Whatever the rumours, Nigel Wright is not holing up in London until the Mike Duffy affair blows over. He’s there to build Onex Corp.’s European business and has made a commitment to stay put for a long time.
Mr. Wright was Prime Minister Stephen Harper’s chief of staff until he resigned in May, 2013, an event triggered by the revelation of a $90,000 cheque he wrote to Mr. Duffy to cover the senator’s questionable living expenses. Mr. Wright moved to London two weeks ago to join Onex’s small team and has bought an apartment in Covent Garden, a short jog to Onex’s offices near Piccadilly Circus.
Friends and colleagues of Mr. Wright say he’s planning a six-year run in the London office of Onex, the private equity giant that is based in Toronto and led by chairman and CEO Gerry Schwartz, Canada’s highest-paid boss. Mr. Wright, who has always been publicity shy, declined to comment about his new life after three years in the Prime Minister’s Office and a year in legal limbo.
Another reason for his mum status is that he will almost certainly be called to testify in Mr. Duffy’s trial, which is to start in September. Last month, Mr. Duffy was hit with 31 charges, including fraud, in relation to allegedly false expense claims and breach of trust. Three of the charges, including fraud on the government, relate to the cheque he accepted from Mr. Wright.
Mr. Wright himself was investigated for bribery, fraud and breach of trust but learned in April that he would not face charges. The Harvard law graduate chose to return to Onex, where he had worked as a managing director from 1997 until he joined the PMO in 2010, along the way making himself rich (he didn’t even charge expenses when he was in the PMO) and building his reputation on Bay Street as a savvy and hard-working business analyst and deal maker.
Acquaintances say it is not clear whether Mr. Wright will actually be leading the London office. What is clear is that Onex wants to build a European presence and thinks Mr. Wright is the ideal man to help put the company on the European private-equity map. During his last stint with the company, he played a key role in Onex’s expansion into aerospace (Spirit AeroSystems and Hawker Beechcraft) and a couple of other industries.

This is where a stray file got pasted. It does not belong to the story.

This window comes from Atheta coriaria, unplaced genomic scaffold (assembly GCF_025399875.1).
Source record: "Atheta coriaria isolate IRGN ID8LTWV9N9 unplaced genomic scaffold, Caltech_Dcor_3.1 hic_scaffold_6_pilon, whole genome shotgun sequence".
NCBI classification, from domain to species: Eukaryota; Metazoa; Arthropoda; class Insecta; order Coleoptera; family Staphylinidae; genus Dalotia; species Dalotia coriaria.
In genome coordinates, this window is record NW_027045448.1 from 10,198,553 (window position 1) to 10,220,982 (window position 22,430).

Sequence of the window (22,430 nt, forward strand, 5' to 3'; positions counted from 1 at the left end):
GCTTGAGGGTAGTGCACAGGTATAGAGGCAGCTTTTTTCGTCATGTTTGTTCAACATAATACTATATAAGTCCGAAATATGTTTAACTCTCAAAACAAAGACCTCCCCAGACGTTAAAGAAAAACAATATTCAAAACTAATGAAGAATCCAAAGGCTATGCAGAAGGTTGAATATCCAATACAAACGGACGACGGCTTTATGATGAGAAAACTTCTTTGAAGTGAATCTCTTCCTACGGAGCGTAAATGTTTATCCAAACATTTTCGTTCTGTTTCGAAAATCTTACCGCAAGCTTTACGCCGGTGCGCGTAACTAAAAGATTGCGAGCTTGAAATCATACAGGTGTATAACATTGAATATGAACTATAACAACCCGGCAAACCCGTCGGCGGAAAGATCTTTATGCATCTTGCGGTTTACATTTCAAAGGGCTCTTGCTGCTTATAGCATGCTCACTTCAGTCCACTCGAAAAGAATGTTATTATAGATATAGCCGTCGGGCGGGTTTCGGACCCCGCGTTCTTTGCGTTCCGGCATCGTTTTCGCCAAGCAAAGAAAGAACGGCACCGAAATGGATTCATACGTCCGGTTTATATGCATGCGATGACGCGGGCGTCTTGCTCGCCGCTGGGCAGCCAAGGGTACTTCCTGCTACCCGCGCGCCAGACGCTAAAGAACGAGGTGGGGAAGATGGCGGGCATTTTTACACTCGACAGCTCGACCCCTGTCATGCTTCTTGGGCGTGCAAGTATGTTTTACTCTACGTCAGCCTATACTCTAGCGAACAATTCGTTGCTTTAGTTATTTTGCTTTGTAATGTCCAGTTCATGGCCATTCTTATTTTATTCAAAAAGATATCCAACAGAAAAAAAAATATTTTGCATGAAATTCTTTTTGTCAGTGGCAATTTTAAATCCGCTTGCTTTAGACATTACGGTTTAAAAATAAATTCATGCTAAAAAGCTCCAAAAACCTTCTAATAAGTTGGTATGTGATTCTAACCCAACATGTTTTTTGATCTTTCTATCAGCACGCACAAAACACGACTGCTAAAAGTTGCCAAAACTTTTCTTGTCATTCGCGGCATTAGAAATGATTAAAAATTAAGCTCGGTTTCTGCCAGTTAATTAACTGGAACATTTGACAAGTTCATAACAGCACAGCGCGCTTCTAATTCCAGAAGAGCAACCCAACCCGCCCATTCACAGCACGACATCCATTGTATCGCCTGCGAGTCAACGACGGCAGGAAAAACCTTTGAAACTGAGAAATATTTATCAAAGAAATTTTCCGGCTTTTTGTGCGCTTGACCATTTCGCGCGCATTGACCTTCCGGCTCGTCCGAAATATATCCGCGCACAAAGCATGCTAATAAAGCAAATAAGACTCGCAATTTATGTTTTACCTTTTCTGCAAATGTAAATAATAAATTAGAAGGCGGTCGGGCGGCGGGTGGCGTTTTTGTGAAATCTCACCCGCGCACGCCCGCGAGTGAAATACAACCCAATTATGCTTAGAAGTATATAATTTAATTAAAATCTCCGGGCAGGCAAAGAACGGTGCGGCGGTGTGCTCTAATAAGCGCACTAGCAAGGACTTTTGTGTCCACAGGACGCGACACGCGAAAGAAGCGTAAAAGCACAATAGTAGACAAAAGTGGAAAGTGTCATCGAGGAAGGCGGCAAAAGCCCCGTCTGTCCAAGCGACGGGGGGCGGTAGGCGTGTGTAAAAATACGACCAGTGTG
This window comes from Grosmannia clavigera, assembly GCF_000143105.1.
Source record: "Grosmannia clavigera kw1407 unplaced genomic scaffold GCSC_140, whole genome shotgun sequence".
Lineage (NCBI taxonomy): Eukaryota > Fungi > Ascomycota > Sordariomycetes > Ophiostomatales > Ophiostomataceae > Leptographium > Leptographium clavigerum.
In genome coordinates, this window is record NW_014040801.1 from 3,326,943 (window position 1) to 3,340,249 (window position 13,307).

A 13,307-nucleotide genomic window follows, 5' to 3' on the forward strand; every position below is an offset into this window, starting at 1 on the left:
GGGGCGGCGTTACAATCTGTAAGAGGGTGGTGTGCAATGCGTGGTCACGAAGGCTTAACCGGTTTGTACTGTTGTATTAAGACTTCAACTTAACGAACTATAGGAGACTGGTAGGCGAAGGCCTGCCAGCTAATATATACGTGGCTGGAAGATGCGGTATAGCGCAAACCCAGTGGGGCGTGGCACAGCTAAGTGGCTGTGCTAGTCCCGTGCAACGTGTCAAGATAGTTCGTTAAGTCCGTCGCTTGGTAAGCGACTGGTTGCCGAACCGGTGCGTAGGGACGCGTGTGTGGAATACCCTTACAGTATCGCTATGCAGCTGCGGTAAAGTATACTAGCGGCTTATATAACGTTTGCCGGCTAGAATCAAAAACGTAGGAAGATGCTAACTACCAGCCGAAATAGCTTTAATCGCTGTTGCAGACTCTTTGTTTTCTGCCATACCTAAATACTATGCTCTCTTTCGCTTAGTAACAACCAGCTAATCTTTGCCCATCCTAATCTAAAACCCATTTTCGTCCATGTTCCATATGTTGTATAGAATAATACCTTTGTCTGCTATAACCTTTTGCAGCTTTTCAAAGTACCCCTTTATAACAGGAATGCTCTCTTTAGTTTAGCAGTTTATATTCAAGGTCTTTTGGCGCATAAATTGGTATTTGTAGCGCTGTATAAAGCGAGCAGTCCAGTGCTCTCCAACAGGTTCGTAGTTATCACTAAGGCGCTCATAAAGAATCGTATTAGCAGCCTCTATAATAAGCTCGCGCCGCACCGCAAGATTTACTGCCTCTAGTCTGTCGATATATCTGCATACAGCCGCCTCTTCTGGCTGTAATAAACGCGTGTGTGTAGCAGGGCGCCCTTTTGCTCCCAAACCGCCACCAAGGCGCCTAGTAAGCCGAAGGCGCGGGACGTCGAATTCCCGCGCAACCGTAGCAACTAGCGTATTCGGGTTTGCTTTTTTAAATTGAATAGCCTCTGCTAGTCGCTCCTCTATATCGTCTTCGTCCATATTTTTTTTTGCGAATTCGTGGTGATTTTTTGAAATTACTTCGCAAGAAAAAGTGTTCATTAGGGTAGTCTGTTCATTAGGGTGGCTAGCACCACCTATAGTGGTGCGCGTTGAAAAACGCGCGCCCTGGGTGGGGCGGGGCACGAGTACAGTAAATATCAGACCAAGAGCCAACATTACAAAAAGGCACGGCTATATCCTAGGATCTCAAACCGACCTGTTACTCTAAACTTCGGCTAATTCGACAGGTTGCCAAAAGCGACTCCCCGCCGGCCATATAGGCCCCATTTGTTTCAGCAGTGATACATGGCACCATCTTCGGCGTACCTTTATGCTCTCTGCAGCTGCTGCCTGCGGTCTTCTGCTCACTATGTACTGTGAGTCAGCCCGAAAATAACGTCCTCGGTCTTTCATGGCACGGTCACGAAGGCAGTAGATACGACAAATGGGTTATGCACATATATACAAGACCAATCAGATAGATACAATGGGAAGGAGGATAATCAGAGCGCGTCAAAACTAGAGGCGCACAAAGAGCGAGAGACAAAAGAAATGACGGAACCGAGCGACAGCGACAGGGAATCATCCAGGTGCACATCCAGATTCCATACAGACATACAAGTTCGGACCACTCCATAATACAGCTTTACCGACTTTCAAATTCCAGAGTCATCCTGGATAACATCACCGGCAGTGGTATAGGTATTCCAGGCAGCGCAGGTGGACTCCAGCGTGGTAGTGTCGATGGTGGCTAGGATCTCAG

Most of Onex’s vast portfolio of investments are in the United States. At last count, Europe, still the world’s biggest market, accounted for a mere 16 per cent of revenues. “His move to the U.K. reinforces our commitment to the London office,” Mr. Schwartz said when announcing Mr. Wright’s return.
Onex, with $21-billion (U.S.) worth of assets under management, is one of the few big private equity firms without a fighting presence in Europe. Some of its larger rivals, like Apollo and Blackstone, have dozens of senior partners in London and other European cities. Founded in 1984, Onex did not open a London office until 2012. Before Mr. Wright’s arrival, it was staffed by an overworked team of two managing directors – Tony Morgan and David Hirsch. Mr. Wright will be the third director and the trio plans to bulk up the office with local investment talent.
Onex is not a complete stranger to Europe. In 2010, Onex, through its $4.7-billion Onex Partners III fund, invested $1.2-billion in Tomkins, the British-based maker of belts and hoses for the industrial and automotive markets. Since then, Tomkins’ business units have been sold off at a substantial profit. The biggest remaining European holding is KraussMaffei, the German maker of equipment that shapes plastics, such as injection moulding machines.
Onex made a big splash in the United States, its traditional stomping ground, with billions of dollars worth of investments in everything from commercial vehicles, such as Allison Transmission, to warranty underwriting, such as Warranty Group. But that market became swamped with viciously competitive private equity firms. And because of cheap money and oceans of liquidity, asset values may have reached bubble status.
Onex hopes Europe will become a fruitful hunting ground for its newest and biggest fund, the $5.2-billion Onex Partners IV. But it is well aware that European prices are high too, with both strong and weak companies trading at high multiples to cash flow. “You have to be very selective and careful when you’re making an acquisition,” said an Onex executive in Toronto who did not want to be identified. “You need to find an angle that works, not just paying more than the next [private equity] firm at auctions.”
Its European strategy is unlikely to stray from its comfort zone. Onex likes traditional businesses; it is not, for instance, prone to taking punts on new social media platforms. It generally goes after companies with strong free cash flow, high barriers to entry and the potential to grow through bolt-on acquisitions. Industries on its hit list include manufacturing, packaging, health care, business services, chemicals, defence and building products. The still tentative European economic recovery, and the restructuring of European industries that were hit hard by the recession, will play into Onex’s hands.